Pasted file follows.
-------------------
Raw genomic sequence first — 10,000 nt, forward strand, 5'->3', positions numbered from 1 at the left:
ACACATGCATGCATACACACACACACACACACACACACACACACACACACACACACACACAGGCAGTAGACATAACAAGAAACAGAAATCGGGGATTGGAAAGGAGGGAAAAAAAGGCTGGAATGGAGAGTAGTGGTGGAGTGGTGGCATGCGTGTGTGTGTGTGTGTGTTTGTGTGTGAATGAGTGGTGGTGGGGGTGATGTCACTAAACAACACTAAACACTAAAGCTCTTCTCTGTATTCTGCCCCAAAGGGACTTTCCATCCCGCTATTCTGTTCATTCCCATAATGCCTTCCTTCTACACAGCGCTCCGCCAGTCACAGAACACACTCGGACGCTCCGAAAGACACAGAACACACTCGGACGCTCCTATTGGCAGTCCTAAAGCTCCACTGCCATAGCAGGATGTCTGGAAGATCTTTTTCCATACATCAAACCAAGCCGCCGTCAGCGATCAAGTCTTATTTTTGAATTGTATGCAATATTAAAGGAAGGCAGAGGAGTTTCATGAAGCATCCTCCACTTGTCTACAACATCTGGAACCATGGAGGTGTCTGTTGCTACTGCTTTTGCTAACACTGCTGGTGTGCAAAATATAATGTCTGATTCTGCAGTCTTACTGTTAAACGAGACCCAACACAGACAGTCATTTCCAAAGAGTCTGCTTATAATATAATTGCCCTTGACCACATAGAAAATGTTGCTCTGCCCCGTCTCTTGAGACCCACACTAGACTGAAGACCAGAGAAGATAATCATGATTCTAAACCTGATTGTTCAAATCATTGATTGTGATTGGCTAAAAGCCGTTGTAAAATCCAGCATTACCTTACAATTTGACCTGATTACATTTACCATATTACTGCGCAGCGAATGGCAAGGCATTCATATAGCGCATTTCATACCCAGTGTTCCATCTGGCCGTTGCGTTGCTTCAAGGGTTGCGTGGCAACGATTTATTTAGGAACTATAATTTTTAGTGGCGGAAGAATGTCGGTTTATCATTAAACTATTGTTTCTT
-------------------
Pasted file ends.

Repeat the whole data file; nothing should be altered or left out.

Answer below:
Raw genomic sequence first — 10,000 nt, forward strand, 5'->3', positions numbered from 1 at the left:
ACACATGCATGCATACACACACACACACACACACACACACACACACACACACACACACACAGGCAGTAGACATAACAAGAAACAGAAATCGGGGATTGGAAAGGAGGGAAAAAAAGGCTGGAATGGAGAGTAGTGGTGGAGTGGTGGCATGCGTGTGTGTGTGTGTGTGTTTGTGTGTGAATGAGTGGTGGTGGGGGTGATGTCACTAAACAACACTAAACACTAAAGCTCTTCTCTGTATTCTGCCCCAAAGGGACTTTCCATCCCGCTATTCTGTTCATTCCCATAATGCCTTCCTTCTACACAGCGCTCCGCCAGTCACAGAACACACTCGGACGCTCCGAAAGACACAGAACACACTCGGACGCTCCTATTGGCAGTCCTAAAGCTCCACTGCCATAGCAGGATGTCTGGAAGATCTTTTTCCATACATCAAACCAAGCCGCCGTCAGCGATCAAGTCTTATTTTTGAATTGTATGCAATATTAAAGGAAGGCAGAGGAGTTTCATGAAGCATCCTCCACTTGTCTACAACATCTGGAACCATGGAGGTGTCTGTTGCTACTGCTTTTGCTAACACTGCTGGTGTGCAAAATATAATGTCTGATTCTGCAGTCTTACTGTTAAACGAGACCCAACACAGACAGTCATTTCCAAAGAGTCTGCTTATAATATAATTGCCCTTGACCACATAGAAAATGTTGCTCTGCCCCGTCTCTTGAGACCCACACTAGACTGAAGACCAGAGAAGATAATCATGATTCTAAACCTGATTGTTCAAATCATTGATTGTGATTGGCTAAAAGCCGTTGTAAAATCCAGCATTACCTTACAATTTGACCTGATTACATTTACCATATTACTGCGCAGCGAATGGCAAGGCATTCATATAGCGCATTTCATACCCAGTGTTCCATCTGGCCGTTGCGTTGCTTCAAGGGTTGCGTGGCAACGATTTATTTAGGAACTATAATTTTTAGTGGCGGAAGAATGTCGGTTTATCATTAAACTATTGTTTCTT